On March 18th – 21st, Aliaksandr Lukashenka made official visits to Indonesia and Singapore. On March 22nd he visited the United Arab Emirates.
Lukashenka’s extended tour around South-East Asia and the Middle East is a forced reaction to the unfavorable outcome in the Russo-Belarusian negotiations. Belarus seeks to strengthen its foreign policy “alibi” by demonstrating to Russia other buyers’ interest in Belarusian assets, ‘Solidarity with Belarus’ Information Office reports.
The logic behind Lukashenka’s visit to Indonesia and Singapore coincides with the logic of Serbian President Nikolic’s “spontaneous” visit to Minsk on March 12th – 13th. The Belarusian president aims at expanding the narrowed range of his international contacts. The unfavourable outcome of the talks with Russian President Vladimir Putin on March 15th in St. Petersburg, forced Lukashenka to continue strengthening his foreign policy “alibi” in negotiations with the Kremlin.
Lukashenka decided to visit remote countries, rather than to use the opportunity to benefit from the Foreign Ministry’s efforts regarding the resumption of a dialogue with the Belarus’ nearest neighbor – the EU. This behavior should be regarded as a demonstration of the apparent sovereignity of Belarus’ foreign policy.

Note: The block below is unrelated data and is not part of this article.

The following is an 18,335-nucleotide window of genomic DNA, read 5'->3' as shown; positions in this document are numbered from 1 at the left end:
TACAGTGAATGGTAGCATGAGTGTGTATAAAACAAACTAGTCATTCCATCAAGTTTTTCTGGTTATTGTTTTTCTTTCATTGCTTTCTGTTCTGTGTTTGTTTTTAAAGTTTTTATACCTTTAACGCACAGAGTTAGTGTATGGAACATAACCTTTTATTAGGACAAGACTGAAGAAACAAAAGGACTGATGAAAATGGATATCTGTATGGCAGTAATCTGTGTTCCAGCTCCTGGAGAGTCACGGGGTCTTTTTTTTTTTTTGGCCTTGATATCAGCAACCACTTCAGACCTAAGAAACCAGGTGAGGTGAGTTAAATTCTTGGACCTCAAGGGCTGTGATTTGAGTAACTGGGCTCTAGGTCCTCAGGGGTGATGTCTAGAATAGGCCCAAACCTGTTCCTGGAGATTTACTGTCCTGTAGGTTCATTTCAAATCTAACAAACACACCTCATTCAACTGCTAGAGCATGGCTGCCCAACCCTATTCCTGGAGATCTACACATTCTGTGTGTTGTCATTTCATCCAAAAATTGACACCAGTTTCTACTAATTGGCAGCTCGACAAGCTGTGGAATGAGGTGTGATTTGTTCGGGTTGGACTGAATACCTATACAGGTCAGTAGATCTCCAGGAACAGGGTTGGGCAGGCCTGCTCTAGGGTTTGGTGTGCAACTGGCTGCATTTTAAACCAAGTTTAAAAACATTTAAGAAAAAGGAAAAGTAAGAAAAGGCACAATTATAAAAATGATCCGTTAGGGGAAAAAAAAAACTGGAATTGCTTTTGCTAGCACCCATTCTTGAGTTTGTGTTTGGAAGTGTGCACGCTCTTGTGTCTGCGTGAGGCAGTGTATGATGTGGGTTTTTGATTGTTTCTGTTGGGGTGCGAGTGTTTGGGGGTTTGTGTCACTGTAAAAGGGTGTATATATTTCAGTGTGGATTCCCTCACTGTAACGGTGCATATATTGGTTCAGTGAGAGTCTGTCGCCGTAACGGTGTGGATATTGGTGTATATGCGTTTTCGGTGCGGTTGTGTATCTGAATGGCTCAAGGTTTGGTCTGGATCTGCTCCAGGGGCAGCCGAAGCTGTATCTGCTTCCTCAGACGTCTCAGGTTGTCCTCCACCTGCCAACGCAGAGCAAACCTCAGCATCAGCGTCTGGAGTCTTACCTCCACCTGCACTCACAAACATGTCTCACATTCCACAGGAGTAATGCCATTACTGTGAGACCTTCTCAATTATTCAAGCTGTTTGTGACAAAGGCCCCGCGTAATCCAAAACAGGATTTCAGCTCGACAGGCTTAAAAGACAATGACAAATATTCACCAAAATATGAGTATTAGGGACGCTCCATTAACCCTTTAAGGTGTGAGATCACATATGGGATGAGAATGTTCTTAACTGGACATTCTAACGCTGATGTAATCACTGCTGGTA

Belarus’ trade with Indonesia (and Serbia) is low – USD 200 million, and with Singapore is even less – about USD 27 million. Lukashenka’s proposal to Indonesian President Yudhoyono to use Belarus as a trading “gateway” to the Customs Union should also be regarded as a rhetorical move, a fairly typical PR-campaign by the Belarusian authorities. Due to Russia’s tough stance, such offers as a rule do not develop successfully.
Finally, the visit’s main purpose was to demonstrate to Russia that Belarus could potentially find alternative buyers for its assets, SBIO experts stress. Russo-Belarusian negotiations are entering their decisive phase (privatization lists have been agreed at the government level, annual oil supplies volumes have not been signed off and Belarus’ oil supplies have been monopolized by a number of Russian companies), therefore Lukashenka had to counteract and show his independence. While in Singapore, he openly stated that he “is ready to consider any proposals vis-à-vis shares in the largest Belarusian companies”.
Objectively speaking, Belarus’ foreign policy enhancement would have a positive effect on trade and the country’s economic capacity, because Belarus’ political system suggests that active operations in foreign markets are only possible with the president’s approval. Unofficial reports say, that in Indonesia some promising contracts worth USD 400 million were signed off (mostly relating to fertilizers’ trade and agriculture).